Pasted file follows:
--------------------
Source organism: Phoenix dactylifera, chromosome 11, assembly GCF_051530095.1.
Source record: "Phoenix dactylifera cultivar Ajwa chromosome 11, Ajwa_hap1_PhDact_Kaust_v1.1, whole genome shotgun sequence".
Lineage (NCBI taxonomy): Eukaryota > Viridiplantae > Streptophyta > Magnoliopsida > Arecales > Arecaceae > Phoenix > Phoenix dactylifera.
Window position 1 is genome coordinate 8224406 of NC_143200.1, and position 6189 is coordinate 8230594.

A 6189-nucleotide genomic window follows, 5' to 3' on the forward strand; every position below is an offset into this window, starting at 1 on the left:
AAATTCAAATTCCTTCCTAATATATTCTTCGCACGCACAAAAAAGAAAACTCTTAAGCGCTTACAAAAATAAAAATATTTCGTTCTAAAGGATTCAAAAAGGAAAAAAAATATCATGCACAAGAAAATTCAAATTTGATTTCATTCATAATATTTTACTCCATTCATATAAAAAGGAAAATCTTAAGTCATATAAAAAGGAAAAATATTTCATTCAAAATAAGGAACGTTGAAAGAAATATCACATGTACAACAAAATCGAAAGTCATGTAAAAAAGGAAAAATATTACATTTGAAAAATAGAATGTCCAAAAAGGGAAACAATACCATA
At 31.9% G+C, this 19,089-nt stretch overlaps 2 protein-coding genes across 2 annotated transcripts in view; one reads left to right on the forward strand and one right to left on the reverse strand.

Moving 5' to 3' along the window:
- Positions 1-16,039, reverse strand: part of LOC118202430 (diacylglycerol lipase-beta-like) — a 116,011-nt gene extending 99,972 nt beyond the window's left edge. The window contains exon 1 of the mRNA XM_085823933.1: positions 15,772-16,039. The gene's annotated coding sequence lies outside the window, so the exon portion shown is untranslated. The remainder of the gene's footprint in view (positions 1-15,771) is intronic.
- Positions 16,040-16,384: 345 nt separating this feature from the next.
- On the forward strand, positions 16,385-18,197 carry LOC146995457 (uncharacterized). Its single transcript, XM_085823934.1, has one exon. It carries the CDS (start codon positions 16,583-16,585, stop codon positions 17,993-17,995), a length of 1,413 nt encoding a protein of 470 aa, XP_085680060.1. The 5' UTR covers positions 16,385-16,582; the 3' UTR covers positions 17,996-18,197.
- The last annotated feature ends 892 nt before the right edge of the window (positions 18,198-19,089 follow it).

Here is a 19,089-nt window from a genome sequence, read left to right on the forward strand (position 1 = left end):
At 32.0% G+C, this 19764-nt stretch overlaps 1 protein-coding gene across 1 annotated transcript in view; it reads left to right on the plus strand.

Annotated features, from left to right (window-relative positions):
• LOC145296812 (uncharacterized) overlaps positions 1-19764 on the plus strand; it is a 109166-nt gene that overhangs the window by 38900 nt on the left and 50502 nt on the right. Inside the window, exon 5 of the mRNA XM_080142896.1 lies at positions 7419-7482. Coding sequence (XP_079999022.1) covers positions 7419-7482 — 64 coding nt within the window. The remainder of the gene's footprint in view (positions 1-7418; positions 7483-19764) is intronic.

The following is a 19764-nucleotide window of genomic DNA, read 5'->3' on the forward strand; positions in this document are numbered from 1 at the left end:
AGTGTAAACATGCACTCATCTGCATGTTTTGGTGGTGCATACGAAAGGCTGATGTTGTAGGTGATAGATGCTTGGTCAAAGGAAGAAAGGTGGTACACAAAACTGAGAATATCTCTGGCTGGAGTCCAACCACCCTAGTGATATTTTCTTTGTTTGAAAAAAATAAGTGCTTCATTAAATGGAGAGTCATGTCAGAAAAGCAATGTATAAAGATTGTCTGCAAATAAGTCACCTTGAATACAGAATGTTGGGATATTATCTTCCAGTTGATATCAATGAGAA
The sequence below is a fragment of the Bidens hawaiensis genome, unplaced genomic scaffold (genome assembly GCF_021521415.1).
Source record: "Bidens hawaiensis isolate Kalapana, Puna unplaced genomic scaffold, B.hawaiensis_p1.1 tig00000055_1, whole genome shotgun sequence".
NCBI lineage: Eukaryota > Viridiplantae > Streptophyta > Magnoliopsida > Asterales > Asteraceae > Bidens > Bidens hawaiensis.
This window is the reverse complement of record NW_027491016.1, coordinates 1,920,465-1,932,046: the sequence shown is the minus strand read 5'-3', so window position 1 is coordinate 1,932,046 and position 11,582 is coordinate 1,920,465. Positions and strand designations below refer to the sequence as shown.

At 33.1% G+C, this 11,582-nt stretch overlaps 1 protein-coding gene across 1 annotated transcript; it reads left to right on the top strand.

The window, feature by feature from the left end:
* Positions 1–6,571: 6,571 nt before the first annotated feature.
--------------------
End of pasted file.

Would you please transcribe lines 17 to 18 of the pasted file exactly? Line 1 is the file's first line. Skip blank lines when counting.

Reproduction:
The following is a 19764-nucleotide window of genomic DNA, read 5'->3' on the forward strand; positions in this document are numbered from 1 at the left end:
AGTGTAAACATGCACTCATCTGCATGTTTTGGTGGTGCATACGAAAGGCTGATGTTGTAGGTGATAGATGCTTGGTCAAAGGAAGAAAGGTGGTACACAAAACTGAGAATATCTCTGGCTGGAGTCCAACCACCCTAGTGATATTTTCTTTGTTTGAAAAAAATAAGTGCTTCATTAAATGGAGAGTCATGTCAGAAAAGCAATGTATAAAGATTGTCTGCAAATAAGTCACCTTGAATACAGAATGTTGGGATATTATCTTCCAGTTGATATCAATGAGAA